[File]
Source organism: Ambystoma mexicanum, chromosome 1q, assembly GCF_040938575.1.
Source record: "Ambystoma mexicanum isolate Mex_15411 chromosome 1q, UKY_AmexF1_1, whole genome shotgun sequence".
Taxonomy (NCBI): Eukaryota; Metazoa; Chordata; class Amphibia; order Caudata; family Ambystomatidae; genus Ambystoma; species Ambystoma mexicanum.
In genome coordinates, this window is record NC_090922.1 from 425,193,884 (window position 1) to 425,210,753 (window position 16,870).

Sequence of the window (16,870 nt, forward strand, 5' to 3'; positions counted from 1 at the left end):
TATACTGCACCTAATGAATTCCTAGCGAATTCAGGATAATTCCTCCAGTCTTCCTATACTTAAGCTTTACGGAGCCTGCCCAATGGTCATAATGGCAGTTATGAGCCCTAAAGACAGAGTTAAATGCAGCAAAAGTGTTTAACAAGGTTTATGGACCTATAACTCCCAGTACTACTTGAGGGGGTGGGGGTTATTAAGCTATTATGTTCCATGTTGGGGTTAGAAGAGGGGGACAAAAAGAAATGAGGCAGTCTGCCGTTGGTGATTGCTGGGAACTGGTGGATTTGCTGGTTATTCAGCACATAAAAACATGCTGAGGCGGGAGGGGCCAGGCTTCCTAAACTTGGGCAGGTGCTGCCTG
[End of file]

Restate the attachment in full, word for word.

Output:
Source organism: Ambystoma mexicanum, chromosome 1q, assembly GCF_040938575.1.
Source record: "Ambystoma mexicanum isolate Mex_15411 chromosome 1q, UKY_AmexF1_1, whole genome shotgun sequence".
Taxonomy (NCBI): Eukaryota; Metazoa; Chordata; class Amphibia; order Caudata; family Ambystomatidae; genus Ambystoma; species Ambystoma mexicanum.
In genome coordinates, this window is record NC_090922.1 from 425,193,884 (window position 1) to 425,210,753 (window position 16,870).

Sequence of the window (16,870 nt, forward strand, 5' to 3'; positions counted from 1 at the left end):
TATACTGCACCTAATGAATTCCTAGCGAATTCAGGATAATTCCTCCAGTCTTCCTATACTTAAGCTTTACGGAGCCTGCCCAATGGTCATAATGGCAGTTATGAGCCCTAAAGACAGAGTTAAATGCAGCAAAAGTGTTTAACAAGGTTTATGGACCTATAACTCCCAGTACTACTTGAGGGGGTGGGGGTTATTAAGCTATTATGTTCCATGTTGGGGTTAGAAGAGGGGGACAAAAAGAAATGAGGCAGTCTGCCGTTGGTGATTGCTGGGAACTGGTGGATTTGCTGGTTATTCAGCACATAAAAACATGCTGAGGCGGGAGGGGCCAGGCTTCCTAAACTTGGGCAGGTGCTGCCTG